Hooray for Smoked BBQ

BBQ and Carcinogens

According to the BBQ Snob we are in luck with our obsession with smoked meats and BBQ!

“Does all of that black stuff cause cancer?”. That’s the question that was posed to me by a friend when I couldn’t shut up about the merits of a robust crust on a slice of brisket. I’ve always known that BBQ was not the healthiest of meal options, but does a well smoked brisket cause cancer? This required some research.

Every year around Memorial Day, reporters jump on the annual backyard barbecue buzz-kill bandwagon of telling the general public that their charred hot dogs will send them to an early grave. This is because meats cooked at a high heat create heterocyclic amines or HCA’s when the creatine in the meat is subjected to the fire. This creates the HCA-rich burnt crust on the meat, and this is further exacerbated by flare-ups from fat dripping into the fire. The National Institutes of Health put out their eleventh edition of the “Report on Carcinogens” where they identify elements known to cause cancer, and HCA’s are on their ominous list. Cecil Adams has a good explanation of the report here.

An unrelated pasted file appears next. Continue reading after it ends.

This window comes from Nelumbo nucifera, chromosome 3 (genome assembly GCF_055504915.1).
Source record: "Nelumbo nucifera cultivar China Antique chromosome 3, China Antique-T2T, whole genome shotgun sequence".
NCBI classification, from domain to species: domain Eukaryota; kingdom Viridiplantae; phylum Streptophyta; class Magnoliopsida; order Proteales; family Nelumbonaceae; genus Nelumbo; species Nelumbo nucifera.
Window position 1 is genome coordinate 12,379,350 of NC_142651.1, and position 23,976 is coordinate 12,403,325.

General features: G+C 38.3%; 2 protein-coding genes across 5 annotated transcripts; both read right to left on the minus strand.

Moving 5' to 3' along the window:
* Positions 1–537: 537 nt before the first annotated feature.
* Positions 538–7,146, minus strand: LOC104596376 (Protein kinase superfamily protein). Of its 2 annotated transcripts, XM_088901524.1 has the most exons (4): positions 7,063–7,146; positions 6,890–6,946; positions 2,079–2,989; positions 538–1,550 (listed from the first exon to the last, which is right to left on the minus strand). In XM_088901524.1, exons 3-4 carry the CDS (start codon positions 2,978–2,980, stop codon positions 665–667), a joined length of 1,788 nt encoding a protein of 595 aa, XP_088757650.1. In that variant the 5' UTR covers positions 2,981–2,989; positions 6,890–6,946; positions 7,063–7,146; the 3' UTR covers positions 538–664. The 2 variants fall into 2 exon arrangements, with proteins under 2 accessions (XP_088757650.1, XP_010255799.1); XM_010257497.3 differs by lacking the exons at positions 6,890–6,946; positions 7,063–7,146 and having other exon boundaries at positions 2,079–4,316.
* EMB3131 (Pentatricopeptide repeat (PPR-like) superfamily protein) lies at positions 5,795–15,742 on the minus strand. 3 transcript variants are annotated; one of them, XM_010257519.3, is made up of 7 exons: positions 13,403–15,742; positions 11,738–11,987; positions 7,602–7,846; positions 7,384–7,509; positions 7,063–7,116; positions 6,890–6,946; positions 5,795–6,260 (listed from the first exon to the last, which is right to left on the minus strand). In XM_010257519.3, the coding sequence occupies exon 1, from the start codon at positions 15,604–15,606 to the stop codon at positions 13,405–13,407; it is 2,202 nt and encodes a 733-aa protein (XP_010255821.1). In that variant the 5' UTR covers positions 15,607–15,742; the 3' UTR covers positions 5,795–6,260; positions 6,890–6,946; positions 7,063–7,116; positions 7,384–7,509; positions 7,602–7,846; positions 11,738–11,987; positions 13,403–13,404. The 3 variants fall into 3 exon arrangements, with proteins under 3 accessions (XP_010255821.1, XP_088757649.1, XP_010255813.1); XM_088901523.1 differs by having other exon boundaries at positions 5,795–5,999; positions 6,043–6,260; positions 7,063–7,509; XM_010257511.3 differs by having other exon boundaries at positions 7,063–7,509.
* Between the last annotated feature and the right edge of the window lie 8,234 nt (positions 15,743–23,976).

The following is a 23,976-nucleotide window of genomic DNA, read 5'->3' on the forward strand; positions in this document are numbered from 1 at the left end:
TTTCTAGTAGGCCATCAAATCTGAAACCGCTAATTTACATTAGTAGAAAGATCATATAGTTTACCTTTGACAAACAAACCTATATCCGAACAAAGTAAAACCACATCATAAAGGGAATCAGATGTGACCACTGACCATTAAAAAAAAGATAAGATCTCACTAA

So are we Texas BBQ aficionados at a higher risk of cancer because of our passion? I’m no doctor, but I can tell you that the first line of defense is cooking temperature. The definition of “low and slow” cooking is using low temperatures created with indirect heat, with an ideal smoking temp is 225-250. The “Report on Carcinogens” notes that the main method of reducing HCA formation is to keep the cooking temperature below 392 degrees. Between the low cooking temp and the indirect heat, the risks of HCA formation is greatly limited. Even better news is that drinking beer actually inhibits the body’s ability to accumulate HCA’s even if you’re chowing down on burnt bits. So turn down the heat, crack open a beer, and keep enjoying those well formed crusts on your favorite smoked meat.

From the BBQ Snob posted on 2/26/2009

 

SmokinTex